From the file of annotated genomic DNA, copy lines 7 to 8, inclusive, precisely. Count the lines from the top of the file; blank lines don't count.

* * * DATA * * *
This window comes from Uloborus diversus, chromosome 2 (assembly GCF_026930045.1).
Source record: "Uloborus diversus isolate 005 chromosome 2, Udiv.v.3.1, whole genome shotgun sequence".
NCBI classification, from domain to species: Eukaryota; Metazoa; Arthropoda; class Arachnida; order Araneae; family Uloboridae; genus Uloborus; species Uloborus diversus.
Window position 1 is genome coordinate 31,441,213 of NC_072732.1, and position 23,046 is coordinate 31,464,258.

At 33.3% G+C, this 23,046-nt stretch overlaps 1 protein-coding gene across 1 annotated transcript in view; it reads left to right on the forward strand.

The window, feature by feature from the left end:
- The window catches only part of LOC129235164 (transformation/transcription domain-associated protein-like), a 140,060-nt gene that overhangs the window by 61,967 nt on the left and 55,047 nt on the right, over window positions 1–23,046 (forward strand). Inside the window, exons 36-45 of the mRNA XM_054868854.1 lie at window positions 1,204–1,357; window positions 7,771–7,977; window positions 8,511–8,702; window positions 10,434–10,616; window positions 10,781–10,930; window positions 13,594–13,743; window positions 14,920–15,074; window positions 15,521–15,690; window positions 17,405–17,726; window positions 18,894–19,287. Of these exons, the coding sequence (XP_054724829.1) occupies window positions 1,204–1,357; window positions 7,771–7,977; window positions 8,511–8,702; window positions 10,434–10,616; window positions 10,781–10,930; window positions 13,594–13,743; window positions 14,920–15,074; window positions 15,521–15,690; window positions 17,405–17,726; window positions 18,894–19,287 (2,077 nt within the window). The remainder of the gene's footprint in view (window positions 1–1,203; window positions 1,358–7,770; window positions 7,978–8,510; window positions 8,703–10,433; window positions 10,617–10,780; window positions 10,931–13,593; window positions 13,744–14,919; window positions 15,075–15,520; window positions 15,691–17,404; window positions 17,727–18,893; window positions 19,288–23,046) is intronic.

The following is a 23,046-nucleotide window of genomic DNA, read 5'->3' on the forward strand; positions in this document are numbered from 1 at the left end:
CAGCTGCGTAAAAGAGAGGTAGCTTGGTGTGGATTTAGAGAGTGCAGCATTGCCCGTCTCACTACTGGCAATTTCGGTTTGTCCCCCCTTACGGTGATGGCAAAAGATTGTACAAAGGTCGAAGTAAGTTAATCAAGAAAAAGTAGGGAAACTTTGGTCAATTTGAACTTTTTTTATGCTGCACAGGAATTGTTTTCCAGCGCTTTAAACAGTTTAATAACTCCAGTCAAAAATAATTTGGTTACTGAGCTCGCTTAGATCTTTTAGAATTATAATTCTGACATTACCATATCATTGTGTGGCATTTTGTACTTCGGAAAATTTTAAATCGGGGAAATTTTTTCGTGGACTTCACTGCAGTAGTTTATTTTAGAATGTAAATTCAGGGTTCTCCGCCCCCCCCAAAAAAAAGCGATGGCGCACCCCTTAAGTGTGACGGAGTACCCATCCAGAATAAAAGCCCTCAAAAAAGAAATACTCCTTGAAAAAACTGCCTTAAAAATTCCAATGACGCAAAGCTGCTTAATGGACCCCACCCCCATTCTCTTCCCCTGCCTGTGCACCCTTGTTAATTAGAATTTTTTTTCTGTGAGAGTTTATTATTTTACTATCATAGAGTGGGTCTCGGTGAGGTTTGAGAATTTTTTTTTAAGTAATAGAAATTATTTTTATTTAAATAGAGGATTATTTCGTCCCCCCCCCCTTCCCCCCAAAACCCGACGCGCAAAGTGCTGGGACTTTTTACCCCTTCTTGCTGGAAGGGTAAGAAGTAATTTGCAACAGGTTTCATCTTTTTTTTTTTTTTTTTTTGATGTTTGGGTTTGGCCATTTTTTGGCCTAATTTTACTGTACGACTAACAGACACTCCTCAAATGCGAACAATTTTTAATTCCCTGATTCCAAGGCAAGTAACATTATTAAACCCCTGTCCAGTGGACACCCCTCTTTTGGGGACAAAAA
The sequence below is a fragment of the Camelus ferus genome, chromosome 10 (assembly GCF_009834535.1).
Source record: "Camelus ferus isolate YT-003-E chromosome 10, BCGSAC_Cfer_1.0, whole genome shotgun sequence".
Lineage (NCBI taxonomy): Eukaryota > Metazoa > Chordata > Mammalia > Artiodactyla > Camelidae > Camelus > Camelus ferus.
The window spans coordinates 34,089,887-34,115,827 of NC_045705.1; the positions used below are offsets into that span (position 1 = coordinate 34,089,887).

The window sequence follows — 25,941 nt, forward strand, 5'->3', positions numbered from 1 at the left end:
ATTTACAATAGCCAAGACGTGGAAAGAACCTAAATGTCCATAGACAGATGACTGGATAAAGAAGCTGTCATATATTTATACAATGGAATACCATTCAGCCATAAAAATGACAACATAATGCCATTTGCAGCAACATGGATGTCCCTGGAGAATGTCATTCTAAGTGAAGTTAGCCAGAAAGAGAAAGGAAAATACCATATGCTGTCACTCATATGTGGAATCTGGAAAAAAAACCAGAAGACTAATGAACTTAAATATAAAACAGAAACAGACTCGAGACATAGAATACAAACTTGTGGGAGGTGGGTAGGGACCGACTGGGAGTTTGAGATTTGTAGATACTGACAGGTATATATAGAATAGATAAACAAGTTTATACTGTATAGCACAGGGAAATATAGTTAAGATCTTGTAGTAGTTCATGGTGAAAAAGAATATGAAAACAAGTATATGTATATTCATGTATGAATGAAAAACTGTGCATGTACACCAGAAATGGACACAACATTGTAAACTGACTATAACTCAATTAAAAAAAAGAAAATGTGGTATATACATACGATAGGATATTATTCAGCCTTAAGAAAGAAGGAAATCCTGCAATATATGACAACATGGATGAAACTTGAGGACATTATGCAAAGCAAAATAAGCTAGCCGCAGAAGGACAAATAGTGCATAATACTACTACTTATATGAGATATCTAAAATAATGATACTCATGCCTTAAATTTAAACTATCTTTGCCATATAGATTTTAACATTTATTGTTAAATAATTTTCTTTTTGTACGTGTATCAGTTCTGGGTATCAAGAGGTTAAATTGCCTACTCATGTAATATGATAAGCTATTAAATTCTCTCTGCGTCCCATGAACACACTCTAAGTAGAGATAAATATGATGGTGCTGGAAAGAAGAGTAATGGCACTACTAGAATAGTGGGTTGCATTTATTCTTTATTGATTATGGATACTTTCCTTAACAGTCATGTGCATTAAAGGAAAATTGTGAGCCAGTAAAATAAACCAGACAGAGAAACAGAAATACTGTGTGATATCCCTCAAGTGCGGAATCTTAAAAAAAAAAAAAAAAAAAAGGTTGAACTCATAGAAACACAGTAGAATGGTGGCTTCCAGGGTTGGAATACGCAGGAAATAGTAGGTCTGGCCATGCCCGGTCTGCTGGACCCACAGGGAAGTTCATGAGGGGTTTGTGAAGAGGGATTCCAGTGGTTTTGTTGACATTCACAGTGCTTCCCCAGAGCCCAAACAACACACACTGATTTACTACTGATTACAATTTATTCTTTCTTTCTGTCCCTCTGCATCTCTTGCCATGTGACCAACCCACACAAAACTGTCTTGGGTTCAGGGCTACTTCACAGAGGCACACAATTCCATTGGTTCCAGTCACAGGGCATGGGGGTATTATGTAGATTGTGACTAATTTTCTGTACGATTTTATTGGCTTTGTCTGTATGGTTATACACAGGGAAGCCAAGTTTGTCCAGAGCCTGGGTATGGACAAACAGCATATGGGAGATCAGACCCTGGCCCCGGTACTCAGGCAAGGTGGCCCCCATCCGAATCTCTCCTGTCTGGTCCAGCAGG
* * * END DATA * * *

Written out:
- The window catches only part of LOC129235164 (transformation/transcription domain-associated protein-like), a 140,060-nt gene that overhangs the window by 61,967 nt on the left and 55,047 nt on the right, over window positions 1–23,046 (forward strand). Inside the window, exons 36-45 of the mRNA XM_054868854.1 lie at window positions 1,204–1,357; window positions 7,771–7,977; window positions 8,511–8,702; window positions 10,434–10,616; window positions 10,781–10,930; window positions 13,594–13,743; window positions 14,920–15,074; window positions 15,521–15,690; window positions 17,405–17,726; window positions 18,894–19,287. Of these exons, the coding sequence (XP_054724829.1) occupies window positions 1,204–1,357; window positions 7,771–7,977; window positions 8,511–8,702; window positions 10,434–10,616; window positions 10,781–10,930; window positions 13,594–13,743; window positions 14,920–15,074; window positions 15,521–15,690; window positions 17,405–17,726; window positions 18,894–19,287 (2,077 nt within the window). The remainder of the gene's footprint in view (window positions 1–1,203; window positions 1,358–7,770; window positions 7,978–8,510; window positions 8,703–10,433; window positions 10,617–10,780; window positions 10,931–13,593; window positions 13,744–14,919; window positions 15,075–15,520; window positions 15,691–17,404; window positions 17,727–18,893; window positions 19,288–23,046) is intronic.

The following is a 23,046-nucleotide window of genomic DNA, read 5'->3' on the forward strand; positions in this document are numbered from 1 at the left end: